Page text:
Like the last series of games, there is one common thread that binds each game together: the runs that each team constructs. It is said that basketball is a game of runs -- this is why Gregg Popovich hates large early leads, and why Eric Spoelstra understands that the game is not decided by a twenty-point play. These two teams epitomize the statement.
There are times when the Spurs' offense clicks. The System runs to perfection; the players' unselfishness culminates in the ultimate form of team basketball. It is so overwhelming that the Spurs seem to be puppeteers: the defense moves just like the team wants it to. Defensive principles are made foolish by the options that the Spurs open up. This results in the fourth quarter of Game One, and the entire first half of Game Three.
But there are also times when the Heat click. The talent the team possesses becomes too much, headed by LeBron James. Their defense creates opportunities through chaos -- a scrambling defense that traps and ensnares indecisive ballhandlers. This opens up the transition game. There is no stopping LeBron James (or Dwyane Wade, for that matter) in the open court. The attention James demands is even more fatal: this is what led to Chris Bosh's wide open three in Game Two -- he sucked the entire defense into the paint. It opens up their shooters, and allows for their own runs.
The runs differ in origin, but they are runs all the same.
That is just one of the similarities between the two series and the two teams.
In last season’s Finals, Tiago Splitter was rendered incapable of playing alongside Tim Duncan against the Heat. His skill set was not a good match for the Heat's floor spacing. Popovich tried to fit him in the rotation for the first few games, but he knew that he couldn't let this mismatch be exploited: playing Duncan and Splitter together made for a front line that didn't have the foot speed to close out on jumpers.
The same situation occurred in this series. Gregg Popovich tried to get Tiago in the lineup with Duncan in Game One, but it just didn’t work. By Game Three, Boris Diaw was in the starting lineup. One of the players who attacks the Heat’s size disadvantage is now just a time filler while Tim Duncan rests.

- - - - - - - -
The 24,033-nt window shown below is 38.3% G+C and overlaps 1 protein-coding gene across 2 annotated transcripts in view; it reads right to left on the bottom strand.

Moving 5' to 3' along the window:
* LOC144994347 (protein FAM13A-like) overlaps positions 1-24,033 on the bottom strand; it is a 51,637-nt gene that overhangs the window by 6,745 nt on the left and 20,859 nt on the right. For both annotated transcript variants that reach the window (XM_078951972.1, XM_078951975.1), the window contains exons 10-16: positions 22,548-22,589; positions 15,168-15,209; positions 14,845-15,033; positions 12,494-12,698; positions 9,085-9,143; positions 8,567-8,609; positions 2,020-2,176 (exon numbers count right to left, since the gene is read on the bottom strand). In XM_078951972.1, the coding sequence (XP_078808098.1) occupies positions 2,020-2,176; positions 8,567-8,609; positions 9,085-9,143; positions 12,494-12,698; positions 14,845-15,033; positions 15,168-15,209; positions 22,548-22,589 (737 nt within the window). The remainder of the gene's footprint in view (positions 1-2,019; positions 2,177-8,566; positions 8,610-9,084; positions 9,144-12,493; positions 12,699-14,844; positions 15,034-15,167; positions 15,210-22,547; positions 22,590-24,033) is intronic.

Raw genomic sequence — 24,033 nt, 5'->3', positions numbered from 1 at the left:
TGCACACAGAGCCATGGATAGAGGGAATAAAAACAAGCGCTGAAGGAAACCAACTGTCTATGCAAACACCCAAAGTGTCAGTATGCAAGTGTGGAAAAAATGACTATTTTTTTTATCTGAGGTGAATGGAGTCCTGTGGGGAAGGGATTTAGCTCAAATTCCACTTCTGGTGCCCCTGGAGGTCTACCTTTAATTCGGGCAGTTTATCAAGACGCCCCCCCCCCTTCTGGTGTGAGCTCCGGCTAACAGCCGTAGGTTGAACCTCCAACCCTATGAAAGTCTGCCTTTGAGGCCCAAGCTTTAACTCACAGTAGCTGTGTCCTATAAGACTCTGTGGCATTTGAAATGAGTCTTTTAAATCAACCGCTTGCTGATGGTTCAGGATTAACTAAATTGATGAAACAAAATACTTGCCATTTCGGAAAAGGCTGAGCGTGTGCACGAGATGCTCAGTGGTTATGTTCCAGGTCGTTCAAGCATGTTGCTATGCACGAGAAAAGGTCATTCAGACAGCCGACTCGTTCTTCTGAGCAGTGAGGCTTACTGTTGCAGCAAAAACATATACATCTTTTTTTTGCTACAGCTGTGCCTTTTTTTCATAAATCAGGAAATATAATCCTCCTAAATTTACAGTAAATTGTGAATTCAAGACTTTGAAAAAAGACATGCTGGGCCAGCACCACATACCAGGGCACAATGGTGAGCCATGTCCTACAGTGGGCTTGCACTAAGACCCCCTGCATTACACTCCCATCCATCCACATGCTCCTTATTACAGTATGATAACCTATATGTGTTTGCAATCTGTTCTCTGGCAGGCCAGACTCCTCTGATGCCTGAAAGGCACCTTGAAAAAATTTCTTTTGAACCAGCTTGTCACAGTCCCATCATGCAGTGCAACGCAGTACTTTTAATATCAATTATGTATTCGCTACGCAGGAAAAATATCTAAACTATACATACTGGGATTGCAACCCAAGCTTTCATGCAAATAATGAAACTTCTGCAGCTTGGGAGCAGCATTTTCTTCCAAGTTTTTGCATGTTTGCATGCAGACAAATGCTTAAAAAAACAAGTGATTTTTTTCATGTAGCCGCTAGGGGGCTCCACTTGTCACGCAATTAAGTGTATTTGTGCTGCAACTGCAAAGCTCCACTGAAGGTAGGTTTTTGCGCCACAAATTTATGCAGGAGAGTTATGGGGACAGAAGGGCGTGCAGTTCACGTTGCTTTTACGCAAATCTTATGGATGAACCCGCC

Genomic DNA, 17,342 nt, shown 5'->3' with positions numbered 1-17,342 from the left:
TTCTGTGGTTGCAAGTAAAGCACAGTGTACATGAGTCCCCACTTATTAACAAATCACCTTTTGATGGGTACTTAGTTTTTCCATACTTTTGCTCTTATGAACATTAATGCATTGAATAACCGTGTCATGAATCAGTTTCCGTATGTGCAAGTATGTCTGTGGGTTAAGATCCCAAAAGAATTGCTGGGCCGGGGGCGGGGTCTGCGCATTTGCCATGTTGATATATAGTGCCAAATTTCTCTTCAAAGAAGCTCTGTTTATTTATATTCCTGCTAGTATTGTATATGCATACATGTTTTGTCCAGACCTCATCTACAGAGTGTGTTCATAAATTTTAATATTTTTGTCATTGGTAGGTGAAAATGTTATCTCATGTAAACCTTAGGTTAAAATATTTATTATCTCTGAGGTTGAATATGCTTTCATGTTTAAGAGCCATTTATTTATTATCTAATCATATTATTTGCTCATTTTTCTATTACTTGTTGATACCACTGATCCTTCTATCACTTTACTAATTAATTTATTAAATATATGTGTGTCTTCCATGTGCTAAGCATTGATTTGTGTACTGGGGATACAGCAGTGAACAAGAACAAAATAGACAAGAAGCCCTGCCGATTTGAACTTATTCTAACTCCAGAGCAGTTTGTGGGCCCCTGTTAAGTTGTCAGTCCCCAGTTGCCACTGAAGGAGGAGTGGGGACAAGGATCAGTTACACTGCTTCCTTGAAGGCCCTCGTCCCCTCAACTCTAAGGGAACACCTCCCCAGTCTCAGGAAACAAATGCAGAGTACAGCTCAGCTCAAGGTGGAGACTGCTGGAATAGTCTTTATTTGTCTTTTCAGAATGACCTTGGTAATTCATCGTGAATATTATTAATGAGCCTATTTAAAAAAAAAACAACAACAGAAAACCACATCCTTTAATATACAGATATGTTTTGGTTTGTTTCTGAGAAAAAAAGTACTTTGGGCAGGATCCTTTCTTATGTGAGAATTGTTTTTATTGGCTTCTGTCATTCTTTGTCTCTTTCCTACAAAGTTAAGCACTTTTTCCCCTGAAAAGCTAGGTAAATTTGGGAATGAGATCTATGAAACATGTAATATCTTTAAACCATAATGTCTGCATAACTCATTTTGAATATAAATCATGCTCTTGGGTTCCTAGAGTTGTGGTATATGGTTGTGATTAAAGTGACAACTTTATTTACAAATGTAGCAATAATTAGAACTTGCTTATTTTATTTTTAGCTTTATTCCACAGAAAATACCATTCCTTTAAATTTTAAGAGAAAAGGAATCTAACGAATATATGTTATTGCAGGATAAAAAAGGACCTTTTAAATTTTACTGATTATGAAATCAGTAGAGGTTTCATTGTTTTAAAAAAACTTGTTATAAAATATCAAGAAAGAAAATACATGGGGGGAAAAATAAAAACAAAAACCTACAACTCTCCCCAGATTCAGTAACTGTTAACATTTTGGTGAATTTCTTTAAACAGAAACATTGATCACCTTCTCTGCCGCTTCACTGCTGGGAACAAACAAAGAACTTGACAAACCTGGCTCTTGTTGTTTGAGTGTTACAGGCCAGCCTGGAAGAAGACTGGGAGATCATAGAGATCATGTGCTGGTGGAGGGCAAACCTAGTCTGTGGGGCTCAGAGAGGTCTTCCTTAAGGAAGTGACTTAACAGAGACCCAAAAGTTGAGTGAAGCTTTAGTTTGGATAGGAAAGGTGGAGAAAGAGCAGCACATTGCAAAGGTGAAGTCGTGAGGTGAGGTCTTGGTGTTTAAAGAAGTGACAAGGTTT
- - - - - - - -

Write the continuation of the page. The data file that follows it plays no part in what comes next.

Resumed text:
Last season the Heat and Spurs traded wins all the way until Game Seven. The Spurs, with the Game Six loss fresh in their minds, fought valiantly. But sadly, the NBA does not give the Larry O'Brien trophy for a good try. The Heat broke the trend, and they won two games in a row.
That is where this series is no different. They are going to swap wins until LeBron flaunts his talent, resulting in two wins in a row, or until the entire Spurs’ roster plays great for two straight games. Nobody on the Spurs has the power to single-handedly take over a game, and that is concerning when these two teams are so close and swapping blows. The team depends on all players that take the court to be in sync. Meanwhile, the Heat only have to rely on one player. Each approach is a double-edged sword: in the Spurs' approach, the whole team might not have to play well, but most of all the team has to make the right reads; in the Heat's approach, the talent of one man can make or break them.
I know what people will say: "The Spurs have won the two games by 15 and 19 points, and the Heat’s only win was by two points."
That cannot be disputed, but that plays into another parallel. Game Three of last year’s series was an absolute blowout win: The final score was 113 to 77 in favor of the Spurs. Danny Green had 27 points and Kawhi Leonard had 14, and it appeared the Spurs had complete control. This year, Game Three displayed Kawhi Leonard’s career high of 29 points and Danny Green had 15 points. For those keeping score at home, Leonard and Green essentially swapped roles in this game.
Whether you look at this series as the next life of a Spartan destined to die, or as the next life of a Spartan destined to win the game, just don't be alarmed when the Heat and the Spurs find themselves tied 2-2 heading back to San Antonio.